I was talking to one of my customers, Pablo, today.

(Pablo, shout out to you man, this blog is for you.)

Pablo is a cool, confident guy—24 years old—and wants everything now.  I call it the Raging 20s Disease (RTD).

You’re not content where you’re at.  You’re always constantly evaluating yourself in every way, shape or form.  You want to be more successful, you want more money, you want to live in a better house, you want a girlfriend—whatever it might be.

Now there’s having goals and then there’s creating that story of expectation.  That’s what most people in their 20s are doing.

Most people in their 20s are creating a story of expectations, meaning they were supposed to “be somewhere” but they’re not there yet.

“I was supposed to be more successful at this point in my life.”

“I was supposed to be engaged.”

“I was supposed to have more money.”

Everything is “I was supposed to be…”—everything.  They’re always disappointed about where they are.  And that’s where the popular phrase “youth is wasted on the youth” comes in.

See I was inflicted with RTD in my 20s.  I hated not having money. I hated that my career didn’t seem to be going anywhere. I hated being a bartender while I wanted to be an actor.  I was always impatient in every way, shape or form.

Even when I did find some success acting and I got a great manager, I was “supposed to be” further ahead; she was supposed to send me out on more auditions.

I didn’t need to go to school, I didn’t need to learn anything, I was supposed to already be a star, a celebrity.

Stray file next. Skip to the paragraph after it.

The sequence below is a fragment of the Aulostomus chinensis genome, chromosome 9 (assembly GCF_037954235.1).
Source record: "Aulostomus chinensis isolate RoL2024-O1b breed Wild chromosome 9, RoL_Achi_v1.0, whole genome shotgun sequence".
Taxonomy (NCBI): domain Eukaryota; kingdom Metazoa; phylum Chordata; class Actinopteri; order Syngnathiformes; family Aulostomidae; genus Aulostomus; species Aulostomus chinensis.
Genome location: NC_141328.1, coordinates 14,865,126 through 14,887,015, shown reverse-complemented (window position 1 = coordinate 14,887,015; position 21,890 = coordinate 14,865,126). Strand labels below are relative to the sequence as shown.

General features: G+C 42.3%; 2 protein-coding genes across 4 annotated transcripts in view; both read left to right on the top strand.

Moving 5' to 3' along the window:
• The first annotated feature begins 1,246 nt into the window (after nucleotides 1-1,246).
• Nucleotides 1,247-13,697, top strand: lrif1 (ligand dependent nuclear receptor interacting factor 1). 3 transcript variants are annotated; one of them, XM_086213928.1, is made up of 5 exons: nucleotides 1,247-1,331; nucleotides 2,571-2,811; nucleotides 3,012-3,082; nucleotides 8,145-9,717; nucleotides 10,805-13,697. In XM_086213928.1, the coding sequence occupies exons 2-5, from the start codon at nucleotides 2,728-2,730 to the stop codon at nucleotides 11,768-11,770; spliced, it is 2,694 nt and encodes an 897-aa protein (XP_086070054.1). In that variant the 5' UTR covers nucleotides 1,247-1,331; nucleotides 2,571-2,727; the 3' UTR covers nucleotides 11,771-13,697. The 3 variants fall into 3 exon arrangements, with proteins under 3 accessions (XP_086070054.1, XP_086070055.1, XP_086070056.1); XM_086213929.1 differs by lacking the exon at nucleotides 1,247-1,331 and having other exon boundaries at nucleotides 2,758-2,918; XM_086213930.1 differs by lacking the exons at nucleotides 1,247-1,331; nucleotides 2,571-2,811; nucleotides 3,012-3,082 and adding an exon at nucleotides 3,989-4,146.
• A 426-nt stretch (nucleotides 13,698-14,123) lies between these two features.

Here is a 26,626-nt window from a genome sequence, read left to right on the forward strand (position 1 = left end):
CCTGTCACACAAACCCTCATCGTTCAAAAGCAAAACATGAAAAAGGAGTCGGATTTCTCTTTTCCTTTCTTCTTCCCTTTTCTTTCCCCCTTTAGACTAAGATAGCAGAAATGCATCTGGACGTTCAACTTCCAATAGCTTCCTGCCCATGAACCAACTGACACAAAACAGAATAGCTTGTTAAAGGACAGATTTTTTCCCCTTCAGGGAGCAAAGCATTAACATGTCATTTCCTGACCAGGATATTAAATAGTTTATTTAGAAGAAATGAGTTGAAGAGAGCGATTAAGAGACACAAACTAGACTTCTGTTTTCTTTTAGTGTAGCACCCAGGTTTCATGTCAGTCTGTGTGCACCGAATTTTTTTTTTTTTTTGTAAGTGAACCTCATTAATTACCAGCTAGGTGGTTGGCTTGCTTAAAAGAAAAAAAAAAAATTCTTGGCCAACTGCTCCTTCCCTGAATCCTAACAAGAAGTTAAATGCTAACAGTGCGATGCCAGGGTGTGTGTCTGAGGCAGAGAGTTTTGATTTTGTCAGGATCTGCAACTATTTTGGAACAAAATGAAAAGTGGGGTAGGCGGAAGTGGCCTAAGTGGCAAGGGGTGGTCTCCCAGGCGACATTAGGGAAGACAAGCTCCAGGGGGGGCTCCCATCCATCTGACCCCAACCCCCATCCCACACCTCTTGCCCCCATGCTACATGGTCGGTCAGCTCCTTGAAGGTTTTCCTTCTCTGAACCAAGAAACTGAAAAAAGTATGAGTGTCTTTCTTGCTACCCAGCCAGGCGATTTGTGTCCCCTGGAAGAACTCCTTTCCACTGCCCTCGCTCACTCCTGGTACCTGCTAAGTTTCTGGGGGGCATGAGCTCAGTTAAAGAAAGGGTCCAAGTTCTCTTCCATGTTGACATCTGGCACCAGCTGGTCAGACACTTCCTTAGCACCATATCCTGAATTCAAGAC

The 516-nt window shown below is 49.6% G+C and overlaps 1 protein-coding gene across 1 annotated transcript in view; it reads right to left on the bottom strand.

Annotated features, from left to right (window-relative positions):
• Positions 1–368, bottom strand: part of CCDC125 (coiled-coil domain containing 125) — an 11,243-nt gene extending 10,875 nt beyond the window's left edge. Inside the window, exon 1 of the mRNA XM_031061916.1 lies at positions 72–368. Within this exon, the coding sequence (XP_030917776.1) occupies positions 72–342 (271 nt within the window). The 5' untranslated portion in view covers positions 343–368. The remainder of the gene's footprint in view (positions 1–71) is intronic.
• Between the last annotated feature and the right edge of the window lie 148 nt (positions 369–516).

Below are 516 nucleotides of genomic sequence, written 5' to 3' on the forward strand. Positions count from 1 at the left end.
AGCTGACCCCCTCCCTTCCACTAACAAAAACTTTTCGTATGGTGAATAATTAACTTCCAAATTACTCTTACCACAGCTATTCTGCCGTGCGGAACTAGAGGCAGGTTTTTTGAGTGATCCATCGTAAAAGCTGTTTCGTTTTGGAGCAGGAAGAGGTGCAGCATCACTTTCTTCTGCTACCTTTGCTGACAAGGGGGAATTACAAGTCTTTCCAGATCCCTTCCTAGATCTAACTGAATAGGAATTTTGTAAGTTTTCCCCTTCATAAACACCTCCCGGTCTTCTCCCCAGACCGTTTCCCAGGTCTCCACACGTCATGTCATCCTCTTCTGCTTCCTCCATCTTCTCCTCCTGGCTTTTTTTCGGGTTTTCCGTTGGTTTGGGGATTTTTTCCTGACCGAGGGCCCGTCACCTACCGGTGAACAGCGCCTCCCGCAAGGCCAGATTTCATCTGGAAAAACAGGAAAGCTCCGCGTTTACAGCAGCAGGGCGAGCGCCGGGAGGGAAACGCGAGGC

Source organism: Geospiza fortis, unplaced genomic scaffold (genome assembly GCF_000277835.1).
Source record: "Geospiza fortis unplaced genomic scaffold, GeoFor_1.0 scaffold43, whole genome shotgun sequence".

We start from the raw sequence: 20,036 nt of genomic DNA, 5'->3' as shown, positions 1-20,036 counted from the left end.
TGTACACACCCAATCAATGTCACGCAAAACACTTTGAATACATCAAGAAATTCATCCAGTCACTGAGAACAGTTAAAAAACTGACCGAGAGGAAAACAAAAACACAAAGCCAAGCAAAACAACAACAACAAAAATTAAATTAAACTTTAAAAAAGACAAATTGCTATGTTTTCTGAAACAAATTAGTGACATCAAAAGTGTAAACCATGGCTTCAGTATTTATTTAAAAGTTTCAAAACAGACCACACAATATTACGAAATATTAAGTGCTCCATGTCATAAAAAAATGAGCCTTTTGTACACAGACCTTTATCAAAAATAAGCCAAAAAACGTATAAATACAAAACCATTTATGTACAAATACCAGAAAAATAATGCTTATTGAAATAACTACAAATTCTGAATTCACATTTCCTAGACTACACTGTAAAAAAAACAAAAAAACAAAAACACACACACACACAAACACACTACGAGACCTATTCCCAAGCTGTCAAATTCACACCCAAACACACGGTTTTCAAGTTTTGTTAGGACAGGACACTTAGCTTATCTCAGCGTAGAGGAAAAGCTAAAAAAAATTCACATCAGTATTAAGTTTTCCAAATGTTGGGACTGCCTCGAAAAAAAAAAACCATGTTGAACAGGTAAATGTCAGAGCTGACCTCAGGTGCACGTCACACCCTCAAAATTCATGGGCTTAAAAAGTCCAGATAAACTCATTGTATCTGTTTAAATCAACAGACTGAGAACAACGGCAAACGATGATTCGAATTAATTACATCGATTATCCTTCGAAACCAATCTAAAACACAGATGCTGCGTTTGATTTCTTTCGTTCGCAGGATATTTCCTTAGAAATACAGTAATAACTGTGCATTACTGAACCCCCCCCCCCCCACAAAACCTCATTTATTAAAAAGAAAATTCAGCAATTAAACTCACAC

Yes, I was inflicted with RTD. I had it bad.

The thing is, while I thought that I needed to be somewhere else, I was actually missing so much of what was really going on.  I was missing a lot of my 20s.  I was missing the moments that made me more powerful.  I wasn’t present to the moments.

If you’re in your teens right now, I want you to read this carefully.  If you’re in your 20s, this is going to resonate with you.  And if you’re 30s or 40s or above, you’re going to say to yourself, “Man, he’s right.”

Here’s the deal: your life is a personal story and you are at the exact point in your life that you need to be.

You can’t compare your story with anybody else’s story.  Your story is going to be totally different.  And that’s what makes us all very unique individuals.

We can use other people for inspiration, but we can’t compare ourselves to other people. You don’t know how they got there.

A lot of people look at somebody that they admire and they want to be like them, and they’ll get frustrated that they’re not like that.  Well you don’t know their whole story, you don’t know what they went through, the work that they did, the effort, the time that they put in, the mind set that they needed to develop.

Just stop.

Life is your own personal story.

Tell your story well.